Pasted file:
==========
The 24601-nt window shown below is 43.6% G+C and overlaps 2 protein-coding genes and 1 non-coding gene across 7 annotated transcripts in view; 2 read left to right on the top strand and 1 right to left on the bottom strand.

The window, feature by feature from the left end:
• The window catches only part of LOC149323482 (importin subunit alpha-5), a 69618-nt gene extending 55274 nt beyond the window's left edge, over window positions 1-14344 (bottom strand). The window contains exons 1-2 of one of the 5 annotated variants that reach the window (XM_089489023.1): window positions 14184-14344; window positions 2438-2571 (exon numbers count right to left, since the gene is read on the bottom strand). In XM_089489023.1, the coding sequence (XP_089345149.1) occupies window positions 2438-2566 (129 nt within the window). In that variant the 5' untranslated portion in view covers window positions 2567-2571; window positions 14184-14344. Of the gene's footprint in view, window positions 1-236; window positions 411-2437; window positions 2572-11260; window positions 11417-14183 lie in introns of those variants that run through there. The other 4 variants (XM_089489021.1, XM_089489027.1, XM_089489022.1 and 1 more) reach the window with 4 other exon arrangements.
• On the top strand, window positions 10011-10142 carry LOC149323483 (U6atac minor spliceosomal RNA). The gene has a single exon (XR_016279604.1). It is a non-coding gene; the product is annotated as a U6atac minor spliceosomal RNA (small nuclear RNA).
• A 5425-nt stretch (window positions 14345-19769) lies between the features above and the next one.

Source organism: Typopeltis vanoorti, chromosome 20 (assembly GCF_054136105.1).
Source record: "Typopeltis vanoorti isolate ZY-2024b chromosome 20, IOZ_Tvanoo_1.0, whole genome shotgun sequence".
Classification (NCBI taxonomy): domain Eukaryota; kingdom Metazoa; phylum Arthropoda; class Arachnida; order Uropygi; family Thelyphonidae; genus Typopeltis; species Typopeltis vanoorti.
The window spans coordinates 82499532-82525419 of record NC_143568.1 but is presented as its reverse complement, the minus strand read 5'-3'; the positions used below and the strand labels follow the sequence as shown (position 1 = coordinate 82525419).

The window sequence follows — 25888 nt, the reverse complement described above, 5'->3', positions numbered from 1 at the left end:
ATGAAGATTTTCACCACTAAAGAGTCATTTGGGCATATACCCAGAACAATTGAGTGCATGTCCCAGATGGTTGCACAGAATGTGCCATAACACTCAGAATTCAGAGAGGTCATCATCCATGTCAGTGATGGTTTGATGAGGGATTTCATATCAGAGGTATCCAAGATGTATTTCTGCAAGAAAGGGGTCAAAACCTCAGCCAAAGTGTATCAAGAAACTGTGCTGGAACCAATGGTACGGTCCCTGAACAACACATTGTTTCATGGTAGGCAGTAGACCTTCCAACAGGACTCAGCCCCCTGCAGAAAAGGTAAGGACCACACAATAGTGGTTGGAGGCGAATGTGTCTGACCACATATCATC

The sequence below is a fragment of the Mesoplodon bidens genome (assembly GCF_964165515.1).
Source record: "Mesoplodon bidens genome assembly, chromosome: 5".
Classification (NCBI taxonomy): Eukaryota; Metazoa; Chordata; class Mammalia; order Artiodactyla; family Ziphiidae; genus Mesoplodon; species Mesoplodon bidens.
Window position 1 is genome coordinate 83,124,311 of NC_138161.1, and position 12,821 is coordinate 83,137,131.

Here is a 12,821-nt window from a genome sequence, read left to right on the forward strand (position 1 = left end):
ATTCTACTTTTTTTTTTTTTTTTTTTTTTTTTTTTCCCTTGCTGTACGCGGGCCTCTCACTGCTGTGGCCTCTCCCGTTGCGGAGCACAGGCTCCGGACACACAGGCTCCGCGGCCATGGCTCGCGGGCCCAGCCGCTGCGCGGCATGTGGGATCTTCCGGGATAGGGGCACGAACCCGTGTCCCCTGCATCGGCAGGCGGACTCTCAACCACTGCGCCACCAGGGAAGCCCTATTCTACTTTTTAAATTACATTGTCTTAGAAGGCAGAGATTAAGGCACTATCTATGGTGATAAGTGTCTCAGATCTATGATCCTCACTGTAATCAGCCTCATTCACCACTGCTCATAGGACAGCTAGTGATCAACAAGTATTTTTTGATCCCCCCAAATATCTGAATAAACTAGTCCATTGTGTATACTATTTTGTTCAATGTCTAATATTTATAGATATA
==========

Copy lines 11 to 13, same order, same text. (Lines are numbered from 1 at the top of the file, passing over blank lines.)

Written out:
ATGAAGATTTTCACCACTAAAGAGTCATTTGGGCATATACCCAGAACAATTGAGTGCATGTCCCAGATGGTTGCACAGAATGTGCCATAACACTCAGAATTCAGAGAGGTCATCATCCATGTCAGTGATGGTTTGATGAGGGATTTCATATCAGAGGTATCCAAGATGTATTTCTGCAAGAAAGGGGTCAAAACCTCAGCCAAAGTGTATCAAGAAACTGTGCTGGAACCAATGGTACGGTCCCTGAACAACACATTGTTTCATGGTAGGCAGTAGACCTTCCAACAGGACTCAGCCCCCTGCAGAAAAGGTAAGGACCACACAATAGTGGTTGGAGGCGAATGTGTCTGACCACATATCATC

The sequence below is a fragment of the Mesoplodon bidens genome (assembly GCF_964165515.1).
Source record: "Mesoplodon bidens genome assembly, chromosome: 5".